Published: 31/01/2002, Volume II2, No. 5790 Page 31

The Cathedral and the Bazaar By Eric S Raymond.

Publisher: O'Reilly. ISBN 0596001088. 256 pages.£11.99.

The History of the Decline and Fall of the Roman Empire By Edward Gibbon

Various editions: Penguin Classics. ISBN 0140437649. 848 page abridged.£9.99.

These days I spend a lot of time reading about IT, which can be a dry topic.But shining amid the aridity is Eric Raymond's The Cathedral and the Bazaar, which I re-read last week in preparation for a seminar I gave at University College London's medical informatics department.

Most people's reaction to open-source software (if they have even heard of it) is: 'What's the catch?'Raymond provides a plausible explanation of how the seemingly idealistic notion of softwaresharing makes technical and sociological sense.Writing as a participant anthropologist (he is no mean programmer himself ), Raymond explains how previous hierarchical approaches to software design and production - the 'cathedral'- are being superseded by rapidly evolving free software projects co-ordinated using the internet - the 'bazaar'.

Managers will perhaps be more interested in the accompanying essay, The Magic Cauldron, which explains how businesses find the model makes economic sense.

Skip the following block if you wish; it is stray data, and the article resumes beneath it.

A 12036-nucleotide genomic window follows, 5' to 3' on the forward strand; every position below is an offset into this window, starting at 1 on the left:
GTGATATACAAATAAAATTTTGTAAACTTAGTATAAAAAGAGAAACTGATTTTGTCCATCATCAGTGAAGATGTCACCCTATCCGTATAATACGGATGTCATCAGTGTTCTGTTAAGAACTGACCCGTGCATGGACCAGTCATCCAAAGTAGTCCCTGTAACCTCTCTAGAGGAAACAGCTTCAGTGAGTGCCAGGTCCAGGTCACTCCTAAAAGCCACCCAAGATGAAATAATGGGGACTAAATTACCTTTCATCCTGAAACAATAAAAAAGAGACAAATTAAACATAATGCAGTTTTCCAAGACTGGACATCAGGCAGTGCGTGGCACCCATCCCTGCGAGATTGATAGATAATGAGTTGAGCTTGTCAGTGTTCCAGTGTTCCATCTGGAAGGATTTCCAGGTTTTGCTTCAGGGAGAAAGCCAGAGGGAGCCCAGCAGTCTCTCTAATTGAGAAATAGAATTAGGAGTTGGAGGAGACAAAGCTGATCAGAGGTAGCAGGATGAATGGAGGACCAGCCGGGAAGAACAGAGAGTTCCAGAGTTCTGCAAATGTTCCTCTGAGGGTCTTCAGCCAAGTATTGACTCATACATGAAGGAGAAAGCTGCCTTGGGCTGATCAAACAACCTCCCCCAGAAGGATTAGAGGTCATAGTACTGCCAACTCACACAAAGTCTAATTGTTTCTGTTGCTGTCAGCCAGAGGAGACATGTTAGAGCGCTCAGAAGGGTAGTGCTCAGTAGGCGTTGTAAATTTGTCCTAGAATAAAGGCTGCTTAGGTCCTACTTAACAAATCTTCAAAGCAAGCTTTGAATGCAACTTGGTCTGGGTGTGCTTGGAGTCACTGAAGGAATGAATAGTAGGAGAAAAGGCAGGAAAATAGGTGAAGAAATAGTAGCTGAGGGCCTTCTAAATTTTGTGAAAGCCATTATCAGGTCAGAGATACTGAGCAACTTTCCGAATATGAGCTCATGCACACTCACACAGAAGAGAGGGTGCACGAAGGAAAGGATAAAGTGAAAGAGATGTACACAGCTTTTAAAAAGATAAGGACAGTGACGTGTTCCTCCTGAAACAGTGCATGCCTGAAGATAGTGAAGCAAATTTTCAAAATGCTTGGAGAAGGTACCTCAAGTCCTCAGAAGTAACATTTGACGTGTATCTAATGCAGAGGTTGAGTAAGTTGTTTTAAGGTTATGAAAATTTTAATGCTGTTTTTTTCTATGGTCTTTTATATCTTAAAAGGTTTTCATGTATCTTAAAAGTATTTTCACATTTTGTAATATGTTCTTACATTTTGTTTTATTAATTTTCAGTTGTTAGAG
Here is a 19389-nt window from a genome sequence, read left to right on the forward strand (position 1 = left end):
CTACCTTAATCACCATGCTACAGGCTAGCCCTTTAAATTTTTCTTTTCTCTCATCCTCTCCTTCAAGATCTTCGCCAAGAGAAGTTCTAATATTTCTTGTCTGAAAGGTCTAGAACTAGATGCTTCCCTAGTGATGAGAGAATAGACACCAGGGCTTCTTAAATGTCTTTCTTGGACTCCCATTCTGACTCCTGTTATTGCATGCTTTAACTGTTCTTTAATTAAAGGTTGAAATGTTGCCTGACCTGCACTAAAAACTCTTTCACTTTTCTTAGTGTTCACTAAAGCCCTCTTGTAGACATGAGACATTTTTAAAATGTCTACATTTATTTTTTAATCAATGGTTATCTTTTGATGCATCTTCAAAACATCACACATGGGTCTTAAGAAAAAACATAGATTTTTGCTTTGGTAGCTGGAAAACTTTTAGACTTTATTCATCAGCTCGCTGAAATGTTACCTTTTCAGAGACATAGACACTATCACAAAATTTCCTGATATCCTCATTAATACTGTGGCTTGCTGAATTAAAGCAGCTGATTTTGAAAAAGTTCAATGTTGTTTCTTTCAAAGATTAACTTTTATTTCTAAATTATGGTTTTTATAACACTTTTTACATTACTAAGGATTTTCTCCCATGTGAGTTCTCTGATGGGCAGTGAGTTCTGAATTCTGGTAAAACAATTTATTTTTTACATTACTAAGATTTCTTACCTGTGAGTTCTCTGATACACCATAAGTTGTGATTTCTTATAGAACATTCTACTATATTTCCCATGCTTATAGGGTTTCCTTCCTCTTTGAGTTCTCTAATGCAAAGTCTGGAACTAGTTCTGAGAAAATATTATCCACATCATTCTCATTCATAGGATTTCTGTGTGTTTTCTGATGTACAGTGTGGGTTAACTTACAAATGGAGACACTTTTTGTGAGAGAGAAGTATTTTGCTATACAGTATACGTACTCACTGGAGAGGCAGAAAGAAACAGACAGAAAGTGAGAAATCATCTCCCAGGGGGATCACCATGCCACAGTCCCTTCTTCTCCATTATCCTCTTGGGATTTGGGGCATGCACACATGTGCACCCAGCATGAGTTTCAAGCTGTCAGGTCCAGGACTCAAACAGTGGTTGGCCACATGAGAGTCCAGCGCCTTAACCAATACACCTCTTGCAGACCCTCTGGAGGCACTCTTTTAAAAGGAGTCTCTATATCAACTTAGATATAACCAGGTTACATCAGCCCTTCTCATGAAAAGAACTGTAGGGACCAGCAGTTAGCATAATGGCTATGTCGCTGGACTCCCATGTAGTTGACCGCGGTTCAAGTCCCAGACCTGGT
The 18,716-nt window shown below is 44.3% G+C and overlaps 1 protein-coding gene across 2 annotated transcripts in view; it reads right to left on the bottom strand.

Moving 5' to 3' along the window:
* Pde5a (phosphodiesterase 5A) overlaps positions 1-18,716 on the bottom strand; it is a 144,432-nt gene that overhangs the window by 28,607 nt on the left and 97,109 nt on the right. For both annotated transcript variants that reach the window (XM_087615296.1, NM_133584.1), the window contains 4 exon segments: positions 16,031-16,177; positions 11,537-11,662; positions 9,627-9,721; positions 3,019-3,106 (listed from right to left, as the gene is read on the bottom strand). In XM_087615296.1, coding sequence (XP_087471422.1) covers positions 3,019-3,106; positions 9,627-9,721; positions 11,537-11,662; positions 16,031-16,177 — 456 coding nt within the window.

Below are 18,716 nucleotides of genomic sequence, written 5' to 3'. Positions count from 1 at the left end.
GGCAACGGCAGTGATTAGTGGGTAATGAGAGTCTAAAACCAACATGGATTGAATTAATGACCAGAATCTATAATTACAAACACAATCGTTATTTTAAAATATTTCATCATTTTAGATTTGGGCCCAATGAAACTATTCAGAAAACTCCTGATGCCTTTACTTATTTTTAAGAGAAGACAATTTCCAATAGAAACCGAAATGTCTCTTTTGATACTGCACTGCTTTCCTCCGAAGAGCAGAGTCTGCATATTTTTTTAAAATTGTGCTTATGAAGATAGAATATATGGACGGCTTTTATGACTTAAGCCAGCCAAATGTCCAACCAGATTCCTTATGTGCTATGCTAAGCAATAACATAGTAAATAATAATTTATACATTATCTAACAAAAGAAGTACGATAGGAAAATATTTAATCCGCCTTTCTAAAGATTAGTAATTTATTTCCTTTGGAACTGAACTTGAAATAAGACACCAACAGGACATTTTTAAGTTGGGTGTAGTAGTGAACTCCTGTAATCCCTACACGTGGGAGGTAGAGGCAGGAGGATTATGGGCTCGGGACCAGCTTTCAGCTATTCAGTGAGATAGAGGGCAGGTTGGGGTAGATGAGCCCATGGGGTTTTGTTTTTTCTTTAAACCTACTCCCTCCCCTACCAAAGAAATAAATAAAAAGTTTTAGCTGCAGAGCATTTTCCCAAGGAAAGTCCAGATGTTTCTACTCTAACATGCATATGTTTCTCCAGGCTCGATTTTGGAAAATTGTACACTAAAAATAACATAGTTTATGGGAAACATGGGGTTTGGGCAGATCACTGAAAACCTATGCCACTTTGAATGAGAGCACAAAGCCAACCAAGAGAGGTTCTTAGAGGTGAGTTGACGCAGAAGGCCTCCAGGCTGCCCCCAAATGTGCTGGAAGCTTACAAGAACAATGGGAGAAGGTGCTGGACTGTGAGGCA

Raymond points out that though the most prevalent software business models use manufacturing metaphors in software, service metaphors are more appropriate since most software people spend their time customising components for the organisations they serve, rather than devising new components for sale.

And for a multitude of reasons - reliability, security, customisability - open-source software is superior to the proprietary offerings with which it competes.

Like the software it describes, the work is freely available on the internet (www. tuxedo. org/~esr/writings/cathe dral-bazaar/) though the O'Reillypublished hardback still proves superior in the bath.

I am one of those poor fools who believes that the impact of the internet is going to be bigger than that of the printing press, so last year seemed like a good time to begin Gibbon's Decline and Fall of the Roman Empire, first published in six volumes between 1776 and 1788.A more ambitious scope for a book is hard to conceive.And though it is not an accessible text by modern standards, Gibbon's humane and enlightened observation is endlessly rewarding.

A flavour: commenting on the Arian controversy that divided Christians in the time of Constantine, he observes: 'In the midst of their fierce contentions, they easily forgot the doubt which is recommended by philosophy, and the submission that is enjoined by religion.'

Quite so, and a welcome reminder in the fervent world of software development.Pencil in hand, I read a few pages each night in bed: quite soon the tumult of empire recedes; I fall soundly asleep.

Dr Douglas Carnall, Freelance GP, member of the Open Source Healthcare Alliance (which promotes the use of open-source software) and extremedistance cyclist.